To sculpt like the Egyptians

Learning lettering

Apprenticeship in Scotland

I studied at the Edinburgh Sculpture Workshop in Scotland with Simon Burns-Cox. He took me on in an intensive individual training.

As a web developper, everything I create is obsolete after a few years. I wanted to learn how to do something that would last: bas-relief sculpture in limestone. I imagined this to be easier than full-fledged sculpting, and therefore a more realistic goal.

My hometown of Hays, Kansas has limestone sculptures by Pete Felten everywhere and I see him as a role model. I love his work, and he looks the part.

Pete Felten, the Kansas sculptor who inspired me.

I imagined learning incised-relief (like Egyptian hieroglyphics) but didn’t know the term at the time. I was taught bas-relief which is similar and possibly more difficult due to the removal of more stone.

Exercises on limestone. Learning to move the chisel as you make a curve, and how to make sharp joints without breaking off the thinner edges.

Letter carving

Simon Burns-Cox is a specialist of letter carving (imagine inscriptions on memorials), and he suggested I learn this too. It is similar to typography which I studied in university.

The origin of typset letters?

I had always assumed the serifs and joints of typeset letters were side-effects of calligraphy and pen or brush position, but now I think it must be inspired by the chisel marks of engraved letters. After all, which is more ancient, writing on parchment paper or carving in stone? In fact, the earliest “writing” was around 3100 B.C.E

Characters are formed from the wedge-shaped marks which a corner of the reed makes when pressed into the damp clay - a style of writing known as cuneiform.
Cuneiform example: Inscription of Xerxes, written in Old Persian, Babylonian and Elamite (from left to right)

Pressing a reed into clay is similar to carving, in that the tool leaves its mark. So it seems it was indeed the tool that initially determined the form of letters, not a designer who had legibility in mind — that would come later with calligraphy, movable type and ligatures, for example.

Sculpture tools

I purchased special tools from Rome and France and and have continued working on my own. Simon taught me not to get carried away with tools: you only need a few high-quality chisels and a few hammers.

Stand-up work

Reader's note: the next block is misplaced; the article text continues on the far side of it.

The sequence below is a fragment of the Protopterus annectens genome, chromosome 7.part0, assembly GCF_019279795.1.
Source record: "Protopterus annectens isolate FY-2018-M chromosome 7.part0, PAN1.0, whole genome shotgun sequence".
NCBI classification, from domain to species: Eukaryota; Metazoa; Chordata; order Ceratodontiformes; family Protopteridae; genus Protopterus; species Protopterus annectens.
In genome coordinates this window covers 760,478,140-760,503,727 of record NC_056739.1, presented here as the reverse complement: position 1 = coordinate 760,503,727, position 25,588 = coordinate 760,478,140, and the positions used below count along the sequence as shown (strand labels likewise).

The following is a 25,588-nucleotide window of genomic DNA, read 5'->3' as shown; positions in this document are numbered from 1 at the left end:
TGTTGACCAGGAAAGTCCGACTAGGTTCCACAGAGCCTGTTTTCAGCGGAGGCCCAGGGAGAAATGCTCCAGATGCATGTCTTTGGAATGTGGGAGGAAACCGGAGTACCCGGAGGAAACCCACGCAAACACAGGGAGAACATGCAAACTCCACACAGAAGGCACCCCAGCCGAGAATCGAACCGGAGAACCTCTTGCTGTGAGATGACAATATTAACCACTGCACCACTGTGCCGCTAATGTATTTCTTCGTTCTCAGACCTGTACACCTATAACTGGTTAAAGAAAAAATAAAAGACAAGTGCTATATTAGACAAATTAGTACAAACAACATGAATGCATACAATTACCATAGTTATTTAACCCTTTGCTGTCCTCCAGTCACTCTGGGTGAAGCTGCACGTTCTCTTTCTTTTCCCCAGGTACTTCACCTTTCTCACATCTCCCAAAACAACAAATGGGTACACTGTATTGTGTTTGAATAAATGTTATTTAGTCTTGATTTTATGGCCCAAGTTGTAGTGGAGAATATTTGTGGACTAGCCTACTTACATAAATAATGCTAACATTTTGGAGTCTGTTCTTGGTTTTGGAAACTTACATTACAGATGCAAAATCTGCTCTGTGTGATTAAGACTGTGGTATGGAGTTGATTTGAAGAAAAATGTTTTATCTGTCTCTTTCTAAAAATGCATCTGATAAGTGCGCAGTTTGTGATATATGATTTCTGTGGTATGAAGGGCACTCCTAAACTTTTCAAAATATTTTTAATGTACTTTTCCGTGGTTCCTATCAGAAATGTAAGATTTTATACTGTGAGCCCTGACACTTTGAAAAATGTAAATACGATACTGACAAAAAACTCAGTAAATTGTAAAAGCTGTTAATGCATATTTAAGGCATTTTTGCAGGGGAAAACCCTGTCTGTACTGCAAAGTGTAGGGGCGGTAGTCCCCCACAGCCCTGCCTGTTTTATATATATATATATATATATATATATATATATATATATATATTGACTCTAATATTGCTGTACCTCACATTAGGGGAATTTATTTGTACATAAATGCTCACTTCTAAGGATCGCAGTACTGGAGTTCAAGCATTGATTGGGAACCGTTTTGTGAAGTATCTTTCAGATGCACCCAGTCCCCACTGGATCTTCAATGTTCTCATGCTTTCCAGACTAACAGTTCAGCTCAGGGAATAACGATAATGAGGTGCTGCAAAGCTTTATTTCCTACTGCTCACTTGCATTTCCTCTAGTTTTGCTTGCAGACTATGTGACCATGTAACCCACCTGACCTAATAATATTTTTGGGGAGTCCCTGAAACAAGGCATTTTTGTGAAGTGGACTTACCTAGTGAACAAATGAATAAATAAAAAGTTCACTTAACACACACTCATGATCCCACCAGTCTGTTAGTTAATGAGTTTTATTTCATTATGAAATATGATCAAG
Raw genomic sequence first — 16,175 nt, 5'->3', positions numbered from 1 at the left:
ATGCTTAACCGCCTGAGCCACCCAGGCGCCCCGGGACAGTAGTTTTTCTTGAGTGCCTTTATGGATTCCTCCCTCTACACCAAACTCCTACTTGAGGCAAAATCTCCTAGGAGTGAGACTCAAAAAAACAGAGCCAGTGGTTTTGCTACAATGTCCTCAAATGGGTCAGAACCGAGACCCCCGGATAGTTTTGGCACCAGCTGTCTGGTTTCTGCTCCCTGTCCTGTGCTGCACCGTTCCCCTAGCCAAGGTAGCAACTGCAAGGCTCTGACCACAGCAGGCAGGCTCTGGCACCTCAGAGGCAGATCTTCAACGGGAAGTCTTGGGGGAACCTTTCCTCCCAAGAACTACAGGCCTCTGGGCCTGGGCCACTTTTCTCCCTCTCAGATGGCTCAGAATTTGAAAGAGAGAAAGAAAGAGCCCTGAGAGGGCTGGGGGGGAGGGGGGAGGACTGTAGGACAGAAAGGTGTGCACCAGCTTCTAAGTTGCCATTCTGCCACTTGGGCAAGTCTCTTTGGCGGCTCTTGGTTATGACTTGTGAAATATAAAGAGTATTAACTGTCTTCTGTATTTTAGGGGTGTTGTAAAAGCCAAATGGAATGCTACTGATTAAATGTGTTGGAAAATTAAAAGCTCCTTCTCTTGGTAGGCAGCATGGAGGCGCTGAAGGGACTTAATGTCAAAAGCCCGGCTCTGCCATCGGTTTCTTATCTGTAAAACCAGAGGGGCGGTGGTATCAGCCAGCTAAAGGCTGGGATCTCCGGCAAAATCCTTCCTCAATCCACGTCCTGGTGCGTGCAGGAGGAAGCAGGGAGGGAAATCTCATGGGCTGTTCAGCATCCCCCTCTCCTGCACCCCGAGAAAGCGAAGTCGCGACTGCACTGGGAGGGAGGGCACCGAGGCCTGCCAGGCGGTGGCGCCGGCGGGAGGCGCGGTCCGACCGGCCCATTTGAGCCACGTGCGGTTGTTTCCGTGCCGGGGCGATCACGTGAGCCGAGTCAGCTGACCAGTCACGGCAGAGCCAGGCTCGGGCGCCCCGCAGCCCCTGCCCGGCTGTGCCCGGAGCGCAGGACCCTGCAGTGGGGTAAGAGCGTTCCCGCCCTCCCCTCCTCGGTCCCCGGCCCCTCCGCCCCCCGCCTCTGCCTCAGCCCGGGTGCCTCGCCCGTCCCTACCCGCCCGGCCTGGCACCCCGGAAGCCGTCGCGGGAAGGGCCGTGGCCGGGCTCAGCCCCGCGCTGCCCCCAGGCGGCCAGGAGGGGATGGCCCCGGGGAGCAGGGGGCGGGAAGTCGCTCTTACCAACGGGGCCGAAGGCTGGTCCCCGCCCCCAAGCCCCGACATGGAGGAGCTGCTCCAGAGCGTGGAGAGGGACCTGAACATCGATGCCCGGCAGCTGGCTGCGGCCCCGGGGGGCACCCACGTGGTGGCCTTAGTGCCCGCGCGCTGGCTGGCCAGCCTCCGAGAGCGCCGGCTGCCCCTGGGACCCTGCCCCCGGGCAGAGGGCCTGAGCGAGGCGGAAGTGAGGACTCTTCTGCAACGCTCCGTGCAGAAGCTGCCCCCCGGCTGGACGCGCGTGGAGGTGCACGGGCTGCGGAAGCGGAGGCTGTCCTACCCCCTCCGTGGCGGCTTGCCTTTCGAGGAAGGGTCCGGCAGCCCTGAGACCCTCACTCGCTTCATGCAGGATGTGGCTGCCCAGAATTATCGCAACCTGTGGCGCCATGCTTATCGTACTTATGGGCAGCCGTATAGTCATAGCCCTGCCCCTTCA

Carving stone is physical but relaxing. That’s great if you sit too much at a computer and work with language. Stone carving exercises a part of your brain that’s not occupied reading text, or writing computer code.

Moby Dick

I didn’t want to limit my learning to abstract shapes so I came up with a design.

It was important to imagine where the relief would be (light) as opposed to the subtracted parts (darker) — except for the lettering which is all subtracted and just shows light and shadows.
Imagining how each letter might be. Manual letter carving is not exactly like a typeset font, where each letter is always the same, designed for a body of text. Carved words end up being treated more like a logo with special attention given to each shape. For example, we decided to make the O smaller, the C to have a sharp point and the B to be separated into two parts. The curvy K did not end up in the final design
Looking up the White Whale, especially because I couldn’t imagine how to draw the tail.
A day of heavy hitting to remove stone with a big chisel. Bas-relief requires everything from delicate tapping to entire days of fairly muscular effort to remove stone.
The first removal was not deep enough because I was afraid to crack the slab. Experience will reveal the limits of the stone
Rounded edges and some depressed areas on the tail
The low area smoothed with a grinder. This was the only time a power tool was used
Letters positioned, but with a few adjustments because the slab did not have the same exact dimensions as the drawing due to my faulty assumptions
The word “Moby” carved
Pencil marks from the instructor on the O and in the crevasse of the Y where material needs cleaned up
Pencil marks on weak areas: the thin I and not-quite-round-enough C
The near-complete project cleanup up and sanded

When you think you’ve got the hang of limestone, try carving on marble or granite. Marble feels to me like a very dense plastic. The sound is different.